So if you want a car that gets a lot of looks, this one will do that for you. It didn’t matter from what angle people were looking, they always did a double-take. Parked in front of a hotel, silently gliding down a residential street or sailing down the highway, this car gets eyeballs. People would actually take pictures of it. It’s likely a combination of the slick, distinctive styling and the monstrous, impossibly long profile. Its smooth curves, the unique take on the rear pillar/window accents and massive rear end are bookended by a handsome, aggressive grille, integrated, muscular exhaust tips and waterfall LEDs in the tail lights. It all comes together to make up a memorable package. Whether it’s your cup of tea or not, you’ll certainly look twice as it drives by and the big Jag is likely to make a lasting impression. My review car also had the very nice 19-inch Toba wheels, shod with 245/45s up front and massive 275/40s in the back.
Impressions continue to be made the moment you get in. The interior is sumptuous, and most everything looks and feels opulent. As huge as the car is, I found the head room to be somewhat limited – there was enough for me (at 5’10”) and my big hair, but not much more. The materials are world-class. A beautifully sculpted dash, with hoods for the instruments (which are actually an LCD screen) and air vents, is wrapped in leather. The curve that extends from the tops of the door panels all the way around under the windshield delights the eye and is accented in a gorgeous wood. The pillars and headliner are upholstered in Alcantara. Luxurious touches abound, like a gorgeous wood-trimmed and heated steering wheel and an analog clock. There are also nifty things like a little round metal button on the dash – it’s touch-sensitive and electronically unlatches the glove compartment door – although that’s just one more thing that could go wrong in the future.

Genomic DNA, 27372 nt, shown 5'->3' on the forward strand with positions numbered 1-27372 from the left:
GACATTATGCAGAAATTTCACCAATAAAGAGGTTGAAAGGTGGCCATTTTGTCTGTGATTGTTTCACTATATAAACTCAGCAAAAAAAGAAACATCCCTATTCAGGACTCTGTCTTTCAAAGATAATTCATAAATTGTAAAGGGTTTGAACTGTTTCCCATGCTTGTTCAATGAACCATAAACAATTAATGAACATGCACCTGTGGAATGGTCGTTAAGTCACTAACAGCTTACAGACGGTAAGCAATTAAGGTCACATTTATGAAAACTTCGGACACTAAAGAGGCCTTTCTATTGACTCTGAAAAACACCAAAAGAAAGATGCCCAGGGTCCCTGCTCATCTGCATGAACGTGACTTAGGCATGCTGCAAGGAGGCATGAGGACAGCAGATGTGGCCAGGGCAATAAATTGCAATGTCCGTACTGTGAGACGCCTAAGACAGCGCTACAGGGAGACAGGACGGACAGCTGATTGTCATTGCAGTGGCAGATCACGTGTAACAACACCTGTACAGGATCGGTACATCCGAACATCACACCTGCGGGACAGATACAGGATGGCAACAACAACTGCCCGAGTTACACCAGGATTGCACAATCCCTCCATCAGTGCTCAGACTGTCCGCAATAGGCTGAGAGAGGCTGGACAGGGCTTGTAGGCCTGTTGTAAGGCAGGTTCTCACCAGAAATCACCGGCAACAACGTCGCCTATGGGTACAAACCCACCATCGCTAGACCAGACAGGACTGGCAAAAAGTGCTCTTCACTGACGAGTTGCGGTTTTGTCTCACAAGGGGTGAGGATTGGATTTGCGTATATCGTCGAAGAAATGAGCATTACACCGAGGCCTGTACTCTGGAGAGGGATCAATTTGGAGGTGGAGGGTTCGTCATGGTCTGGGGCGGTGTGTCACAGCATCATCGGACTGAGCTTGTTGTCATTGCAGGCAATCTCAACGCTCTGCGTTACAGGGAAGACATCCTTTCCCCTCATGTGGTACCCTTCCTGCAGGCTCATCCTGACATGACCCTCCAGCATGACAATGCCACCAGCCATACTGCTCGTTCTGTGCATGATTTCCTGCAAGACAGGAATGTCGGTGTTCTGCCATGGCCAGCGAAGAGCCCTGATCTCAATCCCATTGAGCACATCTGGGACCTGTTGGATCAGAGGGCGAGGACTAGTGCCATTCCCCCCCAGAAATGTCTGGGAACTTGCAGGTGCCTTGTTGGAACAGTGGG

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The beautiful leather seats – with their perforated panels and contrasting piping – are highly adjustable and equally comfortable. They are heated, cooled and have massaging functions for good measure. Smack dab in the middle of the centre stack is Jaguar’s touchscreen which looks after your sound system (a spectacular-sounding Meridian one), phone functions and navigation. Sadly, there’s little to like about it as the screen isn’t particular sharp, the user interface is clumsy, over-compartmentalized and slow to respond to touch inputs. The system is also very laggy while doing things like recalculating navigation routes – such that you’ll be past the next ideal turn-off before the system notifies you about it. A high and wide centre console is home to the now-familiar rotary gear selector that silently rises when you fire up the car, as well as cupholders that can be hidden. Overall, the interior didn’t strike me as the most modern of cabins – and I liked that very much.